'Small step closer to curing HIV'
These findings from a joint study by UCT, the Centre for the Aids Pro gramme of Research in South Africa Caprisa and the University of North Carolina UNC Chapel Hill were published this week in the journal Science Translational Medicine and featured as the cover article.
With antiretroviral treatment, HIV becomes undetectable in the blood, but it remains deep within certain cells known as the viral reservoir where treatment cannot reach these viruses known as latent viruses .
People living with HIV have to take antiretroviral treatment for life because strains of HIV hidden in the long lived viral reservoirs return quickly into their blood if antiretroviral treatment is stopped, even briefly.
Until now, this viral reservoir was believed to form continuously over many years, starting from the onset of infection.
The new study investigated nine women on antiretroviral treatment and who have had no detectable virus for at least four years. These women had been studied over the last 10 to 15 years as part of the Caprisa 002 cohort study in KwaZulu Natal.
In these women, the joint SA US team of researchers were surprised to find that most of the viral strains in the reservoir were those which had been circulating in the blood at the time of antiretroviral treatment initiation.
This new information creates the opportunity to develop new approaches to curing HIV as this dis covery indicates that the reservoir could be changed markedly through additional interventions at the time of antiretroviral treatment initiation. The viral reservoir is the biggest barrier to a cure for HIV. "The path to a cure for HIV is long and complicated," said Professor Salim Abdool Karim, director of Caprisa and co lead investigator of the Caprisa 002 study.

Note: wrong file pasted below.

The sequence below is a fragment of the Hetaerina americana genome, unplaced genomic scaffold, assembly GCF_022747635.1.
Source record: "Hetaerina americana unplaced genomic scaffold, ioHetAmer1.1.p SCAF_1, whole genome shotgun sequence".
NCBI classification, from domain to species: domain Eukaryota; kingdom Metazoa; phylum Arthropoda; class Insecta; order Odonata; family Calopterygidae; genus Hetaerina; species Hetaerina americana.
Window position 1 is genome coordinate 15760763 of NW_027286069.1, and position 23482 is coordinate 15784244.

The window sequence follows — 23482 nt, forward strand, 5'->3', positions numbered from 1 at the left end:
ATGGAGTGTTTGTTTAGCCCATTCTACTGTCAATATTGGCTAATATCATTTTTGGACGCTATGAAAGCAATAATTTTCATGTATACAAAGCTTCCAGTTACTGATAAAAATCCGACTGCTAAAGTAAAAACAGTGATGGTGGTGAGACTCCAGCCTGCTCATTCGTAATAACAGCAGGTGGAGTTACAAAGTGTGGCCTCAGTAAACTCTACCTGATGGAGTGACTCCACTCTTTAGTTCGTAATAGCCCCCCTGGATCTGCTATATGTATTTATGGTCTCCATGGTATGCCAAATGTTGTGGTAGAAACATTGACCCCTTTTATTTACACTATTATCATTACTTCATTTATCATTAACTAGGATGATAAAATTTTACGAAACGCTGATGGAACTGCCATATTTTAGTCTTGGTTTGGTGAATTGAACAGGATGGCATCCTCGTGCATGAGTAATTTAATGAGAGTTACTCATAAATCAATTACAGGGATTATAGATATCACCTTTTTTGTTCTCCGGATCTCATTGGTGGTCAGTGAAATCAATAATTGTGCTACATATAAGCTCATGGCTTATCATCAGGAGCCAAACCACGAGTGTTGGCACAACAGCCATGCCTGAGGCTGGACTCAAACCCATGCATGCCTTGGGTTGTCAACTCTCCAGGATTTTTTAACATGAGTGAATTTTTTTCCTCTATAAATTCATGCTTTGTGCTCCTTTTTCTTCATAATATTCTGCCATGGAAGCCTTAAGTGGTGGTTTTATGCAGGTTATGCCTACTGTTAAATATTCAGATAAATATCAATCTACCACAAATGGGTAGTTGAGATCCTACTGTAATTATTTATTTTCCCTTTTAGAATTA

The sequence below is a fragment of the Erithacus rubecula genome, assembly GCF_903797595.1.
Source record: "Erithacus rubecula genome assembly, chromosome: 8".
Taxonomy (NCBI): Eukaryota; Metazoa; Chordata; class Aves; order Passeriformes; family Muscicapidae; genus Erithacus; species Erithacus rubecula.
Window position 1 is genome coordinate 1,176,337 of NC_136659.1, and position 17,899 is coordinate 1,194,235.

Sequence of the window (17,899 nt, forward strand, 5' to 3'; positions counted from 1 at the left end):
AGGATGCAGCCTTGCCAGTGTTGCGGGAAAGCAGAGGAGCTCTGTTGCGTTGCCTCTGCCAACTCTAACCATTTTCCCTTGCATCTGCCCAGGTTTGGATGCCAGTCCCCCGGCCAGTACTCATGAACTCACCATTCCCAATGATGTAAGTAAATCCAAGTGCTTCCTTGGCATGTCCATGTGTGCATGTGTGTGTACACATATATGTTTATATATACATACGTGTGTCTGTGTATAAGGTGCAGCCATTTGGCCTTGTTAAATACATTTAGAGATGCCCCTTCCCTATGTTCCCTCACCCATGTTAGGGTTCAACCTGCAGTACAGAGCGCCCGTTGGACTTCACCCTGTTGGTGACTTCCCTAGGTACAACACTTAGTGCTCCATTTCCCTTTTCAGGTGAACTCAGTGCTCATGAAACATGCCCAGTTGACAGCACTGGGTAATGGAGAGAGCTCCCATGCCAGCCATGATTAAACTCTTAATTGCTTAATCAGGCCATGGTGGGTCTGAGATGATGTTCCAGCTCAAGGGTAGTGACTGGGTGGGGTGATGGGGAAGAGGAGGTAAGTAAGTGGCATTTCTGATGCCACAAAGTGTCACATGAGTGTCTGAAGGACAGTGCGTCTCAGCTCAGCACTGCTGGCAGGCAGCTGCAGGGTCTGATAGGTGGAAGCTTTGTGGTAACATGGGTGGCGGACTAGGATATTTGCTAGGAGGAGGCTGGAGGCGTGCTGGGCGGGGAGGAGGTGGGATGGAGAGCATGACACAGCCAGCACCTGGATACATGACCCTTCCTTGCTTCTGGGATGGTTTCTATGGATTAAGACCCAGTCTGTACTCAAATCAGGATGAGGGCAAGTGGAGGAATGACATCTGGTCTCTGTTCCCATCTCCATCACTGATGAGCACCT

"The hidden viruses that evade antiretroviral treatment and the body's immune response are key to develop ing a cure. This study's findings take us just one more small step forward in the search for a cure for HIV."
Dr Melissa Rose Abrahams, a UCT researcher and primary author of the findings, said: "An HIV cure or a state of disease control in the absence of treatment is badly needed. Our find ing is important not only because it informs new strategies and interven tions to restrict the latent viruses in the viral reservoir, but also because it was identified in a key population, African women, who are among the worst affected in the global HIV epidemic." "Our work suggests that if we could understand the reservoir forming process better, we might be able to intervene at the start of treatment to reduce the majority of the reservoir that forms at this time," said co senior author Professor Ronald Swanstrom of the UNC School of Medicine.
The UCT team at the Department of Virology led by Professor Carolyn Williamson collaborated with Swan strom's UNC team to analyse the genetic sequences of HIV from the Caprisa 002 cohort women over a period of several years before and after they began antiretroviral treatment, in order to compare the latent viruses during treatment with the viruses each year prior to treatment initiation.
The researchers used genetic infor mation on the pre treatment strains and the reservoir strains to decipher clues to when and how the viral res ervoir formed. For the nine women in this study, most of their viral reservoirs about 71% on average consisted of viral strains that were closely related to the strains circulating just before they started antiretroviral treatment. The UN estimated that last year there were about 38 million people living with HIV, 22 million people on life long antiretroviral treatment and almost 1 million HIV related deaths. There is no cure for HIV infection.